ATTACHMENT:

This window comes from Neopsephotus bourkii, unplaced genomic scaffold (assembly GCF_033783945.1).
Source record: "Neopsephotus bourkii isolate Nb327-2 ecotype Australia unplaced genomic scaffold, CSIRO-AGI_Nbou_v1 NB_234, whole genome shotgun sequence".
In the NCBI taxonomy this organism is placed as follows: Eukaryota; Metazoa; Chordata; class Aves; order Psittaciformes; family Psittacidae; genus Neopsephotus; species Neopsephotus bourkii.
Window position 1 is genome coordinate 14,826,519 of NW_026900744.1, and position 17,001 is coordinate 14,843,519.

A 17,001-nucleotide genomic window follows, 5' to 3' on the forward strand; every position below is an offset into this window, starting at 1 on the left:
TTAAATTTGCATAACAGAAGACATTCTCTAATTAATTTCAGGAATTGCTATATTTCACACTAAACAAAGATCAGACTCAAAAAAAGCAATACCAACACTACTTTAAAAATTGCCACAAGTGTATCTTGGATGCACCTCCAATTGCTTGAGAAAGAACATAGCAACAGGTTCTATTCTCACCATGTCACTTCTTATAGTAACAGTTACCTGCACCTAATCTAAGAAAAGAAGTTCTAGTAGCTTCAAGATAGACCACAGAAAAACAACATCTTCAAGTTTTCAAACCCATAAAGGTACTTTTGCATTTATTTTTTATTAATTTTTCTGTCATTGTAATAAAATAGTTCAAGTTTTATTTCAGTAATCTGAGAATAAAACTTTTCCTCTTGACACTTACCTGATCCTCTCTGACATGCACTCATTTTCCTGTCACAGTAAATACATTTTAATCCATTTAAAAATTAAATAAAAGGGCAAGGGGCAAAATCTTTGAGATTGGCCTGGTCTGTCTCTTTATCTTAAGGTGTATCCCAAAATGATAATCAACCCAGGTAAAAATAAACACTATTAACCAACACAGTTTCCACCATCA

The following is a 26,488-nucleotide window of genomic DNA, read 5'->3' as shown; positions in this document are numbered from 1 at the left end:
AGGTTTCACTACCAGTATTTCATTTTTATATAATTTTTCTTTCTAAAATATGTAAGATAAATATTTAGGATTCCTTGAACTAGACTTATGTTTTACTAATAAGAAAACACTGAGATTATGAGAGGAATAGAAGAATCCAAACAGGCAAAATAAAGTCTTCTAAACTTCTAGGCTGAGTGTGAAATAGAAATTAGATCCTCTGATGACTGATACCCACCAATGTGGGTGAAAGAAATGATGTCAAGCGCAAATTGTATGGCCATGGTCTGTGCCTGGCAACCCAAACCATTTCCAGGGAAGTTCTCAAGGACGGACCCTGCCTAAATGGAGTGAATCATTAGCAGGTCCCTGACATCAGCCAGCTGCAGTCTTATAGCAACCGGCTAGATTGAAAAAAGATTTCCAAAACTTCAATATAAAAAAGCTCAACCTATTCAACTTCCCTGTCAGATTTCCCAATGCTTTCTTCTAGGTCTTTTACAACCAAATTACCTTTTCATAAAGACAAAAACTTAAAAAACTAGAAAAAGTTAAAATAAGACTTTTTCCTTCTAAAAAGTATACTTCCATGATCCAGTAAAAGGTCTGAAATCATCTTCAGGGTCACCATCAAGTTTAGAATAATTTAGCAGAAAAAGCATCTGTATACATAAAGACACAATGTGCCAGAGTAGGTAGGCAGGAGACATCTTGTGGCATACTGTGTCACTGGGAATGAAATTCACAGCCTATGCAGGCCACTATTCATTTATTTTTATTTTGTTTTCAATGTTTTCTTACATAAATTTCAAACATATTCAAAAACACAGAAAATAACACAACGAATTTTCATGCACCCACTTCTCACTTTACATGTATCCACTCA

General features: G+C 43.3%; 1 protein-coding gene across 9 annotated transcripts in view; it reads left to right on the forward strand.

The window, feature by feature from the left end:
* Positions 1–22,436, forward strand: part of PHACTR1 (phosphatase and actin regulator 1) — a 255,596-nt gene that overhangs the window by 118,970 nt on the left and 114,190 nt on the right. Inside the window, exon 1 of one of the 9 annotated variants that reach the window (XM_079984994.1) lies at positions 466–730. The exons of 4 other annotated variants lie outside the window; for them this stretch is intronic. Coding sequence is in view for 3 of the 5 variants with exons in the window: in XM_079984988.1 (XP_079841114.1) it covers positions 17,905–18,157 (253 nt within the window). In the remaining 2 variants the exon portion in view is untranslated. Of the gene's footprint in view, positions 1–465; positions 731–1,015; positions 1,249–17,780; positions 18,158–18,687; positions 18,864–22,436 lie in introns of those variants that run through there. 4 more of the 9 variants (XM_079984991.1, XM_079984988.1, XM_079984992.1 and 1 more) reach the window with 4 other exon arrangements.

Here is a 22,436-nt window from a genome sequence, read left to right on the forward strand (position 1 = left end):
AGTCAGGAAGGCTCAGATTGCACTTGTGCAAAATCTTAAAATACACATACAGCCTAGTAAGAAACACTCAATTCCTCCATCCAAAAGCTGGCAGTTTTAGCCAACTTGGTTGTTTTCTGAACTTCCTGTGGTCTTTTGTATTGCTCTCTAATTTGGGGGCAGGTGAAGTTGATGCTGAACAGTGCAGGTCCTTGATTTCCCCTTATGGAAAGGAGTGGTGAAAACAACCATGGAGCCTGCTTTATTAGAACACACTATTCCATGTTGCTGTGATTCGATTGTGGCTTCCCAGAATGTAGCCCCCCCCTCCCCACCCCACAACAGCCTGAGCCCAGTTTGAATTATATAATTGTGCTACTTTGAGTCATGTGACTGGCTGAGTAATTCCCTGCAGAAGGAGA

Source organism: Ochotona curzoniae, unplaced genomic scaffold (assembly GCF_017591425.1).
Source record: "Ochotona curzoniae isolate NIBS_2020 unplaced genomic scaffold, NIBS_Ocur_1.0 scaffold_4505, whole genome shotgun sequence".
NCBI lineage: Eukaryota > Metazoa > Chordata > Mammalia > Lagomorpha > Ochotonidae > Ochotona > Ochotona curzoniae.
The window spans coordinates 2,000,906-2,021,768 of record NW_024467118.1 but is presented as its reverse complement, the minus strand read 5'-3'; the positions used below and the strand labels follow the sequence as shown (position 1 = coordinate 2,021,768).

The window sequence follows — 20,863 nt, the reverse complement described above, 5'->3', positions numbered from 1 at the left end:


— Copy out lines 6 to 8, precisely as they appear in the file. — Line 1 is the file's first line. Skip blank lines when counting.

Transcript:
TTAAATTTGCATAACAGAAGACATTCTCTAATTAATTTCAGGAATTGCTATATTTCACACTAAACAAAGATCAGACTCAAAAAAAGCAATACCAACACTACTTTAAAAATTGCCACAAGTGTATCTTGGATGCACCTCCAATTGCTTGAGAAAGAACATAGCAACAGGTTCTATTCTCACCATGTCACTTCTTATAGTAACAGTTACCTGCACCTAATCTAAGAAAAGAAGTTCTAGTAGCTTCAAGATAGACCACAGAAAAACAACATCTTCAAGTTTTCAAACCCATAAAGGTACTTTTGCATTTATTTTTTATTAATTTTTCTGTCATTGTAATAAAATAGTTCAAGTTTTATTTCAGTAATCTGAGAATAAAACTTTTCCTCTTGACACTTACCTGATCCTCTCTGACATGCACTCATTTTCCTGTCACAGTAAATACATTTTAATCCATTTAAAAATTAAATAAAAGGGCAAGGGGCAAAATCTTTGAGATTGGCCTGGTCTGTCTCTTTATCTTAAGGTGTATCCCAAAATGATAATCAACCCAGGTAAAAATAAACACTATTAACCAACACAGTTTCCACCATCA

The following is a 26,488-nucleotide window of genomic DNA, read 5'->3' as shown; positions in this document are numbered from 1 at the left end:
AGGTTTCACTACCAGTATTTCATTTTTATATAATTTTTCTTTCTAAAATATGTAAGATAAATATTTAGGATTCCTTGAACTAGACTTATGTTTTACTAATAAGAAAACACTGAGATTATGAGAGGAATAGAAGAATCCAAACAGGCAAAATAAAGTCTTCTAAACTTCTAGGCTGAGTGTGAAATAGAAATTAGATCCTCTGATGACTGATACCCACCAATGTGGGTGAAAGAAATGATGTCAAGCGCAAATTGTATGGCCATGGTCTGTGCCTGGCAACCCAAACCATTTCCAGGGAAGTTCTCAAGGACGGACCCTGCCTAAATGGAGTGAATCATTAGCAGGTCCCTGACATCAGCCAGCTGCAGTCTTATAGCAACCGGCTAGATTGAAAAAAGATTTCCAAAACTTCAATATAAAAAAGCTCAACCTATTCAACTTCCCTGTCAGATTTCCCAATGCTTTCTTCTAGGTCTTTTACAACCAAATTACCTTTTCATAAAGACAAAAACTTAAAAAACTAGAAAAAGTTAAAATAAGACTTTTTCCTTCTAAAAAGTATACTTCCATGATCCAGTAAAAGGTCTGAAATCATCTTCAGGGTCACCATCAAGTTTAGAATAATTTAGCAGAAAAAGCATCTGTATACATAAAGACACAATGTGCCAGAGTAGGTAGGCAGGAGACATCTTGTGGCATACTGTGTCACTGGGAATGAAATTCACAGCCTATGCAGGCCACTATTCATTTATTTTTATTTTGTTTTCAATGTTTTCTTACATAAATTTCAAACATATTCAAAAACACAGAAAATAACACAACGAATTTTCATGCACCCACTTCTCACTTTACATGTATCCACTCA